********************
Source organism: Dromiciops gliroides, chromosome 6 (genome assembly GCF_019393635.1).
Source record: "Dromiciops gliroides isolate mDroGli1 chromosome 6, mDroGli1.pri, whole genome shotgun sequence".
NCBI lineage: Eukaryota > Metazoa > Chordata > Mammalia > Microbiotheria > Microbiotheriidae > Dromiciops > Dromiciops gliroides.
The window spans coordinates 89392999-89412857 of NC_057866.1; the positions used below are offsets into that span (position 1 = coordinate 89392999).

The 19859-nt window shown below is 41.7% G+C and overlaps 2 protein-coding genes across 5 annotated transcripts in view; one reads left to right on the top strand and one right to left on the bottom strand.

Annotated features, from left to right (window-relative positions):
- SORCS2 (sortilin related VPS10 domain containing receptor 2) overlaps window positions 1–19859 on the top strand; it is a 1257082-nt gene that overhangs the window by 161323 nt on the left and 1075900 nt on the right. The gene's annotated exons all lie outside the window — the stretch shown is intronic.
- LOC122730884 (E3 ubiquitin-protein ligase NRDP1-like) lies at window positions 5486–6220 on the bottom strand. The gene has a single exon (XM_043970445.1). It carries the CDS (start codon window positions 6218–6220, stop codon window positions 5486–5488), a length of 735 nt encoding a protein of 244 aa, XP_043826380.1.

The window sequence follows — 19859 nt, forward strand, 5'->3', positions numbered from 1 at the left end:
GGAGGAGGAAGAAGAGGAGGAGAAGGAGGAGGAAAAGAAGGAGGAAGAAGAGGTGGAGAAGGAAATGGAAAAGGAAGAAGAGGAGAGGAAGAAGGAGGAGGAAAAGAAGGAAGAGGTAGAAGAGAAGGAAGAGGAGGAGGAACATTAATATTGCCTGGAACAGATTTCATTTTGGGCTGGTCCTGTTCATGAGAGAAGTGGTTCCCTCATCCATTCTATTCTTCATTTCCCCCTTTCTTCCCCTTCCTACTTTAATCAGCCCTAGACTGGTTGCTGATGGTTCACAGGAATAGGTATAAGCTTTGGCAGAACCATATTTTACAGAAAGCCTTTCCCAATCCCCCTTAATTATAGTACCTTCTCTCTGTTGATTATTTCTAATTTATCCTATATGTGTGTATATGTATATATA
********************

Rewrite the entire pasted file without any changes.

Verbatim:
Source organism: Dromiciops gliroides, chromosome 6 (genome assembly GCF_019393635.1).
Source record: "Dromiciops gliroides isolate mDroGli1 chromosome 6, mDroGli1.pri, whole genome shotgun sequence".
NCBI lineage: Eukaryota > Metazoa > Chordata > Mammalia > Microbiotheria > Microbiotheriidae > Dromiciops > Dromiciops gliroides.
The window spans coordinates 89392999-89412857 of NC_057866.1; the positions used below are offsets into that span (position 1 = coordinate 89392999).

The 19859-nt window shown below is 41.7% G+C and overlaps 2 protein-coding genes across 5 annotated transcripts in view; one reads left to right on the top strand and one right to left on the bottom strand.

Annotated features, from left to right (window-relative positions):
- SORCS2 (sortilin related VPS10 domain containing receptor 2) overlaps window positions 1–19859 on the top strand; it is a 1257082-nt gene that overhangs the window by 161323 nt on the left and 1075900 nt on the right. The gene's annotated exons all lie outside the window — the stretch shown is intronic.
- LOC122730884 (E3 ubiquitin-protein ligase NRDP1-like) lies at window positions 5486–6220 on the bottom strand. The gene has a single exon (XM_043970445.1). It carries the CDS (start codon window positions 6218–6220, stop codon window positions 5486–5488), a length of 735 nt encoding a protein of 244 aa, XP_043826380.1.

The window sequence follows — 19859 nt, forward strand, 5'->3', positions numbered from 1 at the left end:
GGAGGAGGAAGAAGAGGAGGAGAAGGAGGAGGAAAAGAAGGAGGAAGAAGAGGTGGAGAAGGAAATGGAAAAGGAAGAAGAGGAGAGGAAGAAGGAGGAGGAAAAGAAGGAAGAGGTAGAAGAGAAGGAAGAGGAGGAGGAACATTAATATTGCCTGGAACAGATTTCATTTTGGGCTGGTCCTGTTCATGAGAGAAGTGGTTCCCTCATCCATTCTATTCTTCATTTCCCCCTTTCTTCCCCTTCCTACTTTAATCAGCCCTAGACTGGTTGCTGATGGTTCACAGGAATAGGTATAAGCTTTGGCAGAACCATATTTTACAGAAAGCCTTTCCCAATCCCCCTTAATTATAGTACCTTCTCTCTGTTGATTATTTCTAATTTATCCTATATGTGTGTATATGTATATATA